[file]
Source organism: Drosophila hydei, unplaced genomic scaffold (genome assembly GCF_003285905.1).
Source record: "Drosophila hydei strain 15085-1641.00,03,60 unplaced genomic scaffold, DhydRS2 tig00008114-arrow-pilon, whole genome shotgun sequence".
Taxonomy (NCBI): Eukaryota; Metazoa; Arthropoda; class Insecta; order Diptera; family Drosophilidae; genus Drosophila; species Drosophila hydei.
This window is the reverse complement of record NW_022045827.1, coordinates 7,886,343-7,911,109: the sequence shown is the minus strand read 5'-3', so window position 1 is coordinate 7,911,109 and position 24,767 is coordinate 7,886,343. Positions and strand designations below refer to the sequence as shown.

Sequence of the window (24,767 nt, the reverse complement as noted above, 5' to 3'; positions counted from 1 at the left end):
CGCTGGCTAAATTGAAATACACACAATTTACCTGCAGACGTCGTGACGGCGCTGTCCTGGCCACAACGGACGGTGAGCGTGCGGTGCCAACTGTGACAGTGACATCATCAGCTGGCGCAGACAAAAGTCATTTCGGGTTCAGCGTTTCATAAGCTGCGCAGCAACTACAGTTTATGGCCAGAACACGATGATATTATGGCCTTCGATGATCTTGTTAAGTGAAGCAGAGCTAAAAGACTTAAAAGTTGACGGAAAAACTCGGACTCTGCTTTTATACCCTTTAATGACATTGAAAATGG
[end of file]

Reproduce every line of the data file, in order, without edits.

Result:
Source organism: Drosophila hydei, unplaced genomic scaffold (genome assembly GCF_003285905.1).
Source record: "Drosophila hydei strain 15085-1641.00,03,60 unplaced genomic scaffold, DhydRS2 tig00008114-arrow-pilon, whole genome shotgun sequence".
Taxonomy (NCBI): Eukaryota; Metazoa; Arthropoda; class Insecta; order Diptera; family Drosophilidae; genus Drosophila; species Drosophila hydei.
This window is the reverse complement of record NW_022045827.1, coordinates 7,886,343-7,911,109: the sequence shown is the minus strand read 5'-3', so window position 1 is coordinate 7,911,109 and position 24,767 is coordinate 7,886,343. Positions and strand designations below refer to the sequence as shown.

Sequence of the window (24,767 nt, the reverse complement as noted above, 5' to 3'; positions counted from 1 at the left end):
CGCTGGCTAAATTGAAATACACACAATTTACCTGCAGACGTCGTGACGGCGCTGTCCTGGCCACAACGGACGGTGAGCGTGCGGTGCCAACTGTGACAGTGACATCATCAGCTGGCGCAGACAAAAGTCATTTCGGGTTCAGCGTTTCATAAGCTGCGCAGCAACTACAGTTTATGGCCAGAACACGATGATATTATGGCCTTCGATGATCTTGTTAAGTGAAGCAGAGCTAAAAGACTTAAAAGTTGACGGAAAAACTCGGACTCTGCTTTTATACCCTTTAATGACATTGAAAATGG